Cancer is back/Recurred - LauraL

Oh No Associated with Anaplastic Large Cell Lymphoma. Posted on February 26, 2012 View this journey (6 Experiences)

I relapsed after 14 years of remission. How is that possible?!?!

4 Comments
  • po18guy's Avatar
    po18guy

    Welcome, Laurel! Doctors are now beginning to think in terms of our bodies having a cancer "stem cell", since the exact mutation can occur after years or decades of remission. This is purely hypothetical at this point, and is a type of reverse engineering. It is based on how cancer acts, and attempts to explain its recurrence by tracing it to a common source. There 'may' be a mutated cell somewhere in the body that lies dormant and begins the cloning process only after being triggered by some external factor.

    over 9 years ago
  • LauraL's Avatar
    LauraL

    Hi Po18guy,
    My onc. dismissed this idea when I brought it up to him... But who knows? Unfortunately there aren't too many people in similar circumstances as me, who've had the same cancers as children and then to relapse as an adult (but my peds. experience was far from ordinary too). I've been to 2 lymphoma specialists and both were puzzled to see me and hear about my history. One at Georgetown said that he'd never had a patient like me in over 20 years of practicing!
    I used to like to hear people say that I was a unique individual... But now I cringe whenever a medical professional says it to me!! :)

    over 9 years ago
  • po18guy's Avatar
    po18guy

    First, apologies for my bad reading eyes, "LauraL" :-O I learned of the stem cell theory through my oncologist, who is a research fellow at Fred Hutchinson in Seattle. This is only theory, but at least provides a plausible explanation for an identical cancer returning long after remission. I don't know of any other explanation, and the standard "we just don't know" does not offer any explanation at all. When I offered to him that it seems like medical science knows about one-thousandth of one percent of what there is to know about cancer, he smiled and replied, "If that."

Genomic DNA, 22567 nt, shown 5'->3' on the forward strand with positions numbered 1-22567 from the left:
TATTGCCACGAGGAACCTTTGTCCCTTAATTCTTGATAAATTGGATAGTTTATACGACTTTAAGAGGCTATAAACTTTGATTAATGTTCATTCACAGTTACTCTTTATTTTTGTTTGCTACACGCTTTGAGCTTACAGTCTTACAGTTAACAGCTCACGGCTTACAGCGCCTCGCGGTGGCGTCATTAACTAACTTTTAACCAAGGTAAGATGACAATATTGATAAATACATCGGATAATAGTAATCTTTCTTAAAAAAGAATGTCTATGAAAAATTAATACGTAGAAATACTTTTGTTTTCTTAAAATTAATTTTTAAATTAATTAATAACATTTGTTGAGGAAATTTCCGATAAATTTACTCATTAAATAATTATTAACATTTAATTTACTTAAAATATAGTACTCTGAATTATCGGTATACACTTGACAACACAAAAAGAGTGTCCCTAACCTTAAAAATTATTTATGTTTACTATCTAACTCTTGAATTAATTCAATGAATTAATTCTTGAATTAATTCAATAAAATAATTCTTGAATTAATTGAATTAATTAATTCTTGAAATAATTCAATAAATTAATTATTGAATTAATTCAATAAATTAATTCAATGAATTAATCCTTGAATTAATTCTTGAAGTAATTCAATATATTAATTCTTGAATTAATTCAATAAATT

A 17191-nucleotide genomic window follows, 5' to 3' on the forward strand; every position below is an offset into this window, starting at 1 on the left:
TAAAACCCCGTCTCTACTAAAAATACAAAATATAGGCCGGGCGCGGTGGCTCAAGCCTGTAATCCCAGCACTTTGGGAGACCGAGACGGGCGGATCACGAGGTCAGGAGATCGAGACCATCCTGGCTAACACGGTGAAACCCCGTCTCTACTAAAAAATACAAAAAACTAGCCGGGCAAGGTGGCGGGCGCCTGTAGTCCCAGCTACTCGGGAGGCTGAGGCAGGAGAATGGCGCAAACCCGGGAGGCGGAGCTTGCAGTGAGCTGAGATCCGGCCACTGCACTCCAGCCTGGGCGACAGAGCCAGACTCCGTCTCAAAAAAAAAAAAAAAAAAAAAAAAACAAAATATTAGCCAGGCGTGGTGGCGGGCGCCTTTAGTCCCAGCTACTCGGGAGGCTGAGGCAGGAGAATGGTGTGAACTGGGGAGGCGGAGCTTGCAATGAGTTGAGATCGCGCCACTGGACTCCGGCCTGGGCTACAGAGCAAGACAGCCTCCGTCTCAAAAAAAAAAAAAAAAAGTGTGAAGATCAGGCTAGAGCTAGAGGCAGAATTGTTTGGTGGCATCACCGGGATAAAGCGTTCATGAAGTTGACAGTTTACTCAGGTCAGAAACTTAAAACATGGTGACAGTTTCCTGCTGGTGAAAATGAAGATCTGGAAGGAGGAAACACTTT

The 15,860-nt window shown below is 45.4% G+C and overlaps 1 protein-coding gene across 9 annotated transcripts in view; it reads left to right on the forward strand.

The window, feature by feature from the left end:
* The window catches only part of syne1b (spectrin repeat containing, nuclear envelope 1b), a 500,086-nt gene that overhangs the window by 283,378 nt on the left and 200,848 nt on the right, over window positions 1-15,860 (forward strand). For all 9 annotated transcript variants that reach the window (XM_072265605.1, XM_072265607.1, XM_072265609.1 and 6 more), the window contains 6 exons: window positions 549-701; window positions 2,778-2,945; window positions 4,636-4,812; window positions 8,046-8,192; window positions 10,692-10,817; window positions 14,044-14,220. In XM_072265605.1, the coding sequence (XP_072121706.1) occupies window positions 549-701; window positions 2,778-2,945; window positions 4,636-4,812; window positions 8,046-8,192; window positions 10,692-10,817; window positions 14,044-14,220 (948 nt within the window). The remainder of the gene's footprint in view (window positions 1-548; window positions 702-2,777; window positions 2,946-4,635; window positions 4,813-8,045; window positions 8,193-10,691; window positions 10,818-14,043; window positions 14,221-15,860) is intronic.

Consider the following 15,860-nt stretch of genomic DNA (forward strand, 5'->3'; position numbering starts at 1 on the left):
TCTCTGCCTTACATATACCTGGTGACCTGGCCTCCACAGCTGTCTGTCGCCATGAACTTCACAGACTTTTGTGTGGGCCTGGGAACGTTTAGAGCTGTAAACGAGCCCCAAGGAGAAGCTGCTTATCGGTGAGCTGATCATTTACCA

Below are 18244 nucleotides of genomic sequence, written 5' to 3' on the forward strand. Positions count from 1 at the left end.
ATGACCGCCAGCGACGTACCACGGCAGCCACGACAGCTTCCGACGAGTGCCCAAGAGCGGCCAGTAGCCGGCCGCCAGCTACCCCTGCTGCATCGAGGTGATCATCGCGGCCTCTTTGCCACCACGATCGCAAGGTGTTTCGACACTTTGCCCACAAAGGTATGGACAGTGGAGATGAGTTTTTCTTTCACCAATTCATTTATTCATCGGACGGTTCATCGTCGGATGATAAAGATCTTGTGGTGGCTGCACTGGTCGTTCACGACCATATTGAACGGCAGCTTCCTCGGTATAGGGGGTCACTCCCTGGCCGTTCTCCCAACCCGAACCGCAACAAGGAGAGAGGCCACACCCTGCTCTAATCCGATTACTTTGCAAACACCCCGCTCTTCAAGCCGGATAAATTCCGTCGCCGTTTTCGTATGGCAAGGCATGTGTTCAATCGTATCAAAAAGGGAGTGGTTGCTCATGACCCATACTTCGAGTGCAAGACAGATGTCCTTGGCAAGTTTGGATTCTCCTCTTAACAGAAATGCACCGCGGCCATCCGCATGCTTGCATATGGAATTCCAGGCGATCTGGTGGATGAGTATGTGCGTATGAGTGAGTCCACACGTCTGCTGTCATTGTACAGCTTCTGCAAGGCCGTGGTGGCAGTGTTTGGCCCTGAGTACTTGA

As disappointing as your relapse is, there is more hope now than ever. Let us pray that it is quickly put in remission once more.

    over 9 years ago
  • LauraL's Avatar
    LauraL

    I agree that the medical community doesn't know all there is about cancer and I can see the validity of the stem cell theory. Luckily most oncologists do keep up to date on the latest research, but unfortunately the research changes so frequently that its difficult to know what is "best". So much has changed since I was a peds patient.
    But personally, I didn't want to undergo a transplant. I just couldn't get over the fact that for such a risky procedure, it wasn't a cure-all. And, at 27 I just want a cure-all. I decided to save it as my Plan B option in case of a relapse. Which I hope never happens (again...).
    Thanks so much for your support! And so glad to read about your continued remission!! Whoo-hoo!!

    over 9 years ago

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